As part of their work expanding the possibilities of tuning and technique in vocal music, Ekmeles has given world premieres by composers including John Luther Adams, Katherine Balch, Taylor Brook, Courtney Bryan, Ann Cleare, Zosha di Castri, Nick Dunston, Erin Gee, Martin Iddon, Hannah Kendall, Jessie Marino, Marc Sabat, Christopher Trapani and James Weeks. They look forward to upcoming premieres by Georg Friedrich Haas and George Lewis. Ekmeles has a special focus on commissioning and performing works in non-standard tuning systems, and exploring historical tunings and temperaments. Their work in this realm has included microtonal ragas over sine wave drones, madrigals in a 31- tone 15th century keyboard tuning, and American folk songs arranged in 7-limit just intonation.
Ekmeles is unique, an uncompromising ensemble of singers that I have been fortunate to work with for a decade now. I will be forever grateful to the way Ekmeles and their director, Jeffrey Gavett, have not only championed my work, but how they have brought dozens of contemporary vocal works to life.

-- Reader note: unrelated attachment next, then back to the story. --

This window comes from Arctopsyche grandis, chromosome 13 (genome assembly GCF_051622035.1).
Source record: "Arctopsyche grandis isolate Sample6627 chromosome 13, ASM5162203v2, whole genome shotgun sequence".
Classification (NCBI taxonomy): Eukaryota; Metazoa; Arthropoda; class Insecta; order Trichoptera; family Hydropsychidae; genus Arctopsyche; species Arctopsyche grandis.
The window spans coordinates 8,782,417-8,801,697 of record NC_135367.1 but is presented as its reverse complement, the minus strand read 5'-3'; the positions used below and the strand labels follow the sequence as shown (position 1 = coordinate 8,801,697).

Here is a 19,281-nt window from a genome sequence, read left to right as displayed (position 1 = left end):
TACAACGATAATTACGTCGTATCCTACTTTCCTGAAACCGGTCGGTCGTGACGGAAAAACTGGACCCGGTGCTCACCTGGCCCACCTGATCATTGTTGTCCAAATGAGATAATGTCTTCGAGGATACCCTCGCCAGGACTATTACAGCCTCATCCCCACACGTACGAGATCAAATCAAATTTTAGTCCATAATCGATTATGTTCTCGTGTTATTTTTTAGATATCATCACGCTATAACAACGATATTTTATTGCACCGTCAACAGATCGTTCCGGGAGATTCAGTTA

Taylor Brook, Composer
In addition to creating their own repertoire, Ekmeles is dedicated to bringing the best of contemporary vocal music to the United States that would otherwise go unheard. They have given US premieres by composers including Joanna Bailie, Carola Bauckholt, Aaron Cassidy, Beat Furrer, Stefano Gervasoni, Evan Johnson, Bernhard Lang, Liza Lim, Claus-Steffen Mahnkopf, Lucia Ronchetti, Wolfgang Rihm, Rebecca Saunders, Salvatore Sciarrino, Mathias Spahlinger, and Agatha Zubel.
“The singers of Ekmeles are some of the most talented, generous, adventurous, and precise musicians I have ever had the pleasure of working with. Their uncanny ability to execute challenging microtonal music and works with electronics to great expressive ends never fails to amaze and move me. Beyond their musicianship, I value their dedication to building sustained, meaningful collaborative relationships. When a new work is written for them, they often program it many times over multiple seasons, allowing it to mature and ripen – an experience we don’t often give new music. I first wrote for Ekmeles nearly a decade ago and was inspired to undertake a vocal timelapse writing for their voices every 10 years, while seeing how our sounds age together over time. It is deeply inspiring to think of what music might evolve from this kind of long-lasting, close partnership, and for that I am very grateful.”